You might say this is a local minimum or a saddle point, but its not a local minimum, it's not a saddle point the gradient magnitudes are nowhere near zero
You might say it's hitting some statistical noise floor of the problem, that's not it either this is not a statistical noise floor, I can compute the expectation of the loss, run grading descent and get the same curve, this is not due to randomness
Here's what a better descent direction would do
This is Levenberg-Marquardy, it gets down to zero loss it nails the solution a few hundred iterations, it gets to machine precision zero
If you haven't tried optimizing this problem please take 10 minutes on your laptop and just try it
This is our workhorse, this is what we're building models around
You might say this is a contrived problem, that badly conditions something, something has just seen the columns of this A matrix are are correlated that's the only weird thing about it - this is not a contrived problem
You might say gradient descent works just fine on more complicated larger networks
Two answers: first everybody you just raised their hands we'd probably disagree with you and second this is how we build knowledge we apply our tools on simple, easy to analyze setups, we learn and we work our way up in complexity
We seem to have just jumped our way up
This pain is real, here's an email that landed in my inbox just a month ago
I'll read it out loud for you
it's for my friend Boris
On Friday someone on another team changed the default rounding mode of some tensorflow internals from truncate toward zero to round to even
Our training broke, our error rate went from less than 25% error it's almost 99 percent error
I have several emails like this in my inbox and you can find similar reports on various boards on various bug reports
on the public internet
This is happening because we apply brittle optimization techniques to lost surfaces we don't understand
In our solution is to add more mystery to an already mysterious technical stack
Batch norm is a way to speed up gradient descent
You insert Batch Norm between the layers of your deep net and gradient descent goes faster
Now I'm okay using technologies I don't understand
I got here on an airplane and I don't fully understand how airplanes work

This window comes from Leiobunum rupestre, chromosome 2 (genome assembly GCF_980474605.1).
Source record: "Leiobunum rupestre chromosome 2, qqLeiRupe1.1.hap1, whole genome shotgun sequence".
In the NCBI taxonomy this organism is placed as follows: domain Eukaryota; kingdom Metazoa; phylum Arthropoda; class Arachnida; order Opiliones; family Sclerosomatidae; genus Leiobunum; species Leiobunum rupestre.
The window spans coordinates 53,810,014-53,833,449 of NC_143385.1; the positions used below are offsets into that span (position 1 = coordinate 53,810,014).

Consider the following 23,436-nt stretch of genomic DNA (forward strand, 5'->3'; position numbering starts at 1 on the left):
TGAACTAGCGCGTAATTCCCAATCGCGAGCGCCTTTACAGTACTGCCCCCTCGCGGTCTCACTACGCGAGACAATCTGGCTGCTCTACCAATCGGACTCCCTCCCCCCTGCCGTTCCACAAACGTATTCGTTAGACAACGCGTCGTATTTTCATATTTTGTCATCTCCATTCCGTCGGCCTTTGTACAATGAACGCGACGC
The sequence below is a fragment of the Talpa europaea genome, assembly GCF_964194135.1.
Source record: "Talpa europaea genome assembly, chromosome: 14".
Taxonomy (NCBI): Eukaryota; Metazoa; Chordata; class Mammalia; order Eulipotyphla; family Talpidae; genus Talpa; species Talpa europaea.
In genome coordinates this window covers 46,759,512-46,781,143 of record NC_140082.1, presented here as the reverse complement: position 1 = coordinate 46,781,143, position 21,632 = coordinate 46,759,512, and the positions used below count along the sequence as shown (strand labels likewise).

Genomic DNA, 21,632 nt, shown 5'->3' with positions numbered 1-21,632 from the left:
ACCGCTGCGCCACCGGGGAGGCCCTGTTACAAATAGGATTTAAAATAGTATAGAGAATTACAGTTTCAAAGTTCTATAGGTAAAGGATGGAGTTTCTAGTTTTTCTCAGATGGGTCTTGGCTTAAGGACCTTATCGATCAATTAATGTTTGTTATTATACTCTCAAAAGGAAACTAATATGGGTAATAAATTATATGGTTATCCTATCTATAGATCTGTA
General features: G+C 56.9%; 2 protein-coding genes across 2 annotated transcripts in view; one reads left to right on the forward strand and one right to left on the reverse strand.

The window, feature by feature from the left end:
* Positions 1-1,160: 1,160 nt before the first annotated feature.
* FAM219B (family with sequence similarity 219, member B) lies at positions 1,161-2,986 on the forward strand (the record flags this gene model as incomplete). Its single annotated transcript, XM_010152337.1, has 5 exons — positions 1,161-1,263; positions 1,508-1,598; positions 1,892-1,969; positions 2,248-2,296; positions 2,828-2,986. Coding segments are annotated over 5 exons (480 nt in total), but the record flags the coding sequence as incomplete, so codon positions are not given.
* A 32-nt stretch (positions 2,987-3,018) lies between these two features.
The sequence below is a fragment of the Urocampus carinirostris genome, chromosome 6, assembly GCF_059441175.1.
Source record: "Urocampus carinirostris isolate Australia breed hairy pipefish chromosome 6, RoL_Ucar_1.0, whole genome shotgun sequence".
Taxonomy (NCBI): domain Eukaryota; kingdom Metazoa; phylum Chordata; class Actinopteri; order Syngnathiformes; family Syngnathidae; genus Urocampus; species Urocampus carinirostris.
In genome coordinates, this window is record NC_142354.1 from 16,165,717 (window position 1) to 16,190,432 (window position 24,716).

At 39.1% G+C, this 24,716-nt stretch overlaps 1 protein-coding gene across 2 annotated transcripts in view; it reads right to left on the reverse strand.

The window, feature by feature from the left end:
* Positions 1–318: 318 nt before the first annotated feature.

But I take comfort knowing that there is an entire field of aeronautics dedicated to creating that understanding
Here is what we know about batch norm as a field
It works because it reduces internal covariant shift
Wouldn't you like to know why reducing internal covariant shift speeds up gradient descent
Wouldn't you like to see a theorem or an experiment
Wouldn't you like to know, wouldn't you like to see evidence that batch norm reduces internal covariant shift?
Wouldn't you like to know what internal covariant shift is?
Wouldn't you like to see a definition of it?
Batch Norm has become a foundational tool in how we build deep nets and yet as a field we know almost nothing about it
Machine learning is taking a new spot in society
If any of what I've been saying resonates with you, let me offer just two ways we can assume this new position responsibly
Think about in the past year the experiments you ran where you were jockeying for position on a leaderboard and trying out different techniques to see if they could give you an edge in performance
And now think about in the past year the experiments you ran where you were chasing down an explanation for a strange phenomenon you'd observed
You were trying to find the root cause for something weird
We do a lot of the former kind of experiments, we could use a lot more of the later
Simple experiments, simple theorems are the building blocks that help us understand more complicated systems
Here's a second, second thing we could do
Right now are mature computational engines that run on commodity hardware are all variants of gradient descent
That's what we have that can handle tens of billions of variables